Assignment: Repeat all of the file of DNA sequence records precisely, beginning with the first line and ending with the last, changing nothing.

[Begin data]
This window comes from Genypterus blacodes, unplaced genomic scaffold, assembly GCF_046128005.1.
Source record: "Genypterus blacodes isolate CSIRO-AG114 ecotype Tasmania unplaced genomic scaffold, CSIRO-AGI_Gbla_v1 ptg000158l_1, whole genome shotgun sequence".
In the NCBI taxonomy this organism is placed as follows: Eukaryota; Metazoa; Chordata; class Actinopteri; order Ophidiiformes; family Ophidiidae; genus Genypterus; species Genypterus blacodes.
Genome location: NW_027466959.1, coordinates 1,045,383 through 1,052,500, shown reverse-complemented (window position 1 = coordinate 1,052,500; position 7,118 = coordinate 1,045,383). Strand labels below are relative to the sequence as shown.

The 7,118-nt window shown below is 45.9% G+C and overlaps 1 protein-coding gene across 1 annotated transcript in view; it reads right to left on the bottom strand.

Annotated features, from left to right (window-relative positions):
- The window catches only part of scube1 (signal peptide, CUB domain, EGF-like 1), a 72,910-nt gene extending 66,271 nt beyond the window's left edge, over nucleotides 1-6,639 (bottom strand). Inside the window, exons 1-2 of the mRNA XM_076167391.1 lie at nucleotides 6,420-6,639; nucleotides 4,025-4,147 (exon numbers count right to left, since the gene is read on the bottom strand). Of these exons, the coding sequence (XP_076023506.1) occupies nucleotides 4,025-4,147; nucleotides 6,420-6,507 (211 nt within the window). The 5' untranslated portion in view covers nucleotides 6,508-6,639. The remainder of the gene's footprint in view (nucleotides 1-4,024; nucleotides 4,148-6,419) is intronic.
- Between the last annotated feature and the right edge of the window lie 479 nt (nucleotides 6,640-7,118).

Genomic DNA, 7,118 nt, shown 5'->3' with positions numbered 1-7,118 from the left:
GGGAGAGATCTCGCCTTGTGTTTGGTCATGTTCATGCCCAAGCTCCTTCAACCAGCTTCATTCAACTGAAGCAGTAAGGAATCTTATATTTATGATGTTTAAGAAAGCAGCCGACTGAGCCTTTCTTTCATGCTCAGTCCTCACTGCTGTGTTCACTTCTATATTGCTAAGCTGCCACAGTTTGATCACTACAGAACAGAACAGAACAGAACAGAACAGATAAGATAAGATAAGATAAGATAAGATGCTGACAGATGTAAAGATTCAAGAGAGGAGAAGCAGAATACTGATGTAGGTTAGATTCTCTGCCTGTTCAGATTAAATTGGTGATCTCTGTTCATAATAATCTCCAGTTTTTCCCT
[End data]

This window comes from Genypterus blacodes, unplaced genomic scaffold, assembly GCF_046128005.1.
Source record: "Genypterus blacodes isolate CSIRO-AG114 ecotype Tasmania unplaced genomic scaffold, CSIRO-AGI_Gbla_v1 ptg000158l_1, whole genome shotgun sequence".
In the NCBI taxonomy this organism is placed as follows: Eukaryota; Metazoa; Chordata; class Actinopteri; order Ophidiiformes; family Ophidiidae; genus Genypterus; species Genypterus blacodes.
Genome location: NW_027466959.1, coordinates 1,045,383 through 1,052,500, shown reverse-complemented (window position 1 = coordinate 1,052,500; position 7,118 = coordinate 1,045,383). Strand labels below are relative to the sequence as shown.

The 7,118-nt window shown below is 45.9% G+C and overlaps 1 protein-coding gene across 1 annotated transcript in view; it reads right to left on the bottom strand.

Annotated features, from left to right (window-relative positions):
- The window catches only part of scube1 (signal peptide, CUB domain, EGF-like 1), a 72,910-nt gene extending 66,271 nt beyond the window's left edge, over nucleotides 1-6,639 (bottom strand). Inside the window, exons 1-2 of the mRNA XM_076167391.1 lie at nucleotides 6,420-6,639; nucleotides 4,025-4,147 (exon numbers count right to left, since the gene is read on the bottom strand). Of these exons, the coding sequence (XP_076023506.1) occupies nucleotides 4,025-4,147; nucleotides 6,420-6,507 (211 nt within the window). The 5' untranslated portion in view covers nucleotides 6,508-6,639. The remainder of the gene's footprint in view (nucleotides 1-4,024; nucleotides 4,148-6,419) is intronic.
- Between the last annotated feature and the right edge of the window lie 479 nt (nucleotides 6,640-7,118).

Genomic DNA, 7,118 nt, shown 5'->3' with positions numbered 1-7,118 from the left:
GGGAGAGATCTCGCCTTGTGTTTGGTCATGTTCATGCCCAAGCTCCTTCAACCAGCTTCATTCAACTGAAGCAGTAAGGAATCTTATATTTATGATGTTTAAGAAAGCAGCCGACTGAGCCTTTCTTTCATGCTCAGTCCTCACTGCTGTGTTCACTTCTATATTGCTAAGCTGCCACAGTTTGATCACTACAGAACAGAACAGAACAGAACAGAACAGATAAGATAAGATAAGATAAGATAAGATGCTGACAGATGTAAAGATTCAAGAGAGGAGAAGCAGAATACTGATGTAGGTTAGATTCTCTGCCTGTTCAGATTAAATTGGTGATCTCTGTTCATAATAATCTCCAGTTTTTCCCT